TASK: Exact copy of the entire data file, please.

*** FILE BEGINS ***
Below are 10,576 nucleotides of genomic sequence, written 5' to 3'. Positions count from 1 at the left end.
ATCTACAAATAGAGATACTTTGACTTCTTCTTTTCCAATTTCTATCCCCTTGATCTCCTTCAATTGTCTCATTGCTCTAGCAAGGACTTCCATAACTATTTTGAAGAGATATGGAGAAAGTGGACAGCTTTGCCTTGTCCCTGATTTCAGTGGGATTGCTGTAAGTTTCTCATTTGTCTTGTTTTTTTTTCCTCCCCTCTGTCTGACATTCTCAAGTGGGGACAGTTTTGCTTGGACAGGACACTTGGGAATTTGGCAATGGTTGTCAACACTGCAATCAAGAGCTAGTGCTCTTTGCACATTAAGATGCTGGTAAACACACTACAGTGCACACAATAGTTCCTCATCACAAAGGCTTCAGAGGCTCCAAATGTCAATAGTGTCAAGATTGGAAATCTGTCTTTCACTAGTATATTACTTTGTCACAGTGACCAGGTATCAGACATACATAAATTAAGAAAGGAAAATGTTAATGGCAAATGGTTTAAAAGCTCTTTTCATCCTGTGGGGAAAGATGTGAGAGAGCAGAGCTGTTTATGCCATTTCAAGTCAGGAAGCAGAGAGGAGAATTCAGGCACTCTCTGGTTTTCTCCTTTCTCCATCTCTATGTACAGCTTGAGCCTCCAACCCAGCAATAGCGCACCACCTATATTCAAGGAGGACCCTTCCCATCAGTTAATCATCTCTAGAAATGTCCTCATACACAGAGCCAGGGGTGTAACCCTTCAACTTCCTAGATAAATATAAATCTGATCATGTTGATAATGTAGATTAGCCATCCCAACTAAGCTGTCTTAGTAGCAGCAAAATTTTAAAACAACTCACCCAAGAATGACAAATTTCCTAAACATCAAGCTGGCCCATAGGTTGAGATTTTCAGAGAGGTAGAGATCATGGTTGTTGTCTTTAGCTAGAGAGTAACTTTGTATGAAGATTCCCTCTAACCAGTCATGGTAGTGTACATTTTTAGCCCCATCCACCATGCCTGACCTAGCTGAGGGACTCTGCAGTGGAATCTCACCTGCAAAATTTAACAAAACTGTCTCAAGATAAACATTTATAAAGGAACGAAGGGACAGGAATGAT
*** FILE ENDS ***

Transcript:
Below are 10,576 nucleotides of genomic sequence, written 5' to 3'. Positions count from 1 at the left end.
ATCTACAAATAGAGATACTTTGACTTCTTCTTTTCCAATTTCTATCCCCTTGATCTCCTTCAATTGTCTCATTGCTCTAGCAAGGACTTCCATAACTATTTTGAAGAGATATGGAGAAAGTGGACAGCTTTGCCTTGTCCCTGATTTCAGTGGGATTGCTGTAAGTTTCTCATTTGTCTTGTTTTTTTTTCCTCCCCTCTGTCTGACATTCTCAAGTGGGGACAGTTTTGCTTGGACAGGACACTTGGGAATTTGGCAATGGTTGTCAACACTGCAATCAAGAGCTAGTGCTCTTTGCACATTAAGATGCTGGTAAACACACTACAGTGCACACAATAGTTCCTCATCACAAAGGCTTCAGAGGCTCCAAATGTCAATAGTGTCAAGATTGGAAATCTGTCTTTCACTAGTATATTACTTTGTCACAGTGACCAGGTATCAGACATACATAAATTAAGAAAGGAAAATGTTAATGGCAAATGGTTTAAAAGCTCTTTTCATCCTGTGGGGAAAGATGTGAGAGAGCAGAGCTGTTTATGCCATTTCAAGTCAGGAAGCAGAGAGGAGAATTCAGGCACTCTCTGGTTTTCTCCTTTCTCCATCTCTATGTACAGCTTGAGCCTCCAACCCAGCAATAGCGCACCACCTATATTCAAGGAGGACCCTTCCCATCAGTTAATCATCTCTAGAAATGTCCTCATACACAGAGCCAGGGGTGTAACCCTTCAACTTCCTAGATAAATATAAATCTGATCATGTTGATAATGTAGATTAGCCATCCCAACTAAGCTGTCTTAGTAGCAGCAAAATTTTAAAACAACTCACCCAAGAATGACAAATTTCCTAAACATCAAGCTGGCCCATAGGTTGAGATTTTCAGAGAGGTAGAGATCATGGTTGTTGTCTTTAGCTAGAGAGTAACTTTGTATGAAGATTCCCTCTAACCAGTCATGGTAGTGTACATTTTTAGCCCCATCCACCATGCCTGACCTAGCTGAGGGACTCTGCAGTGGAATCTCACCTGCAAAATTTAACAAAACTGTCTCAAGATAAACATTTATAAAGGAACGAAGGGACAGGAATGAT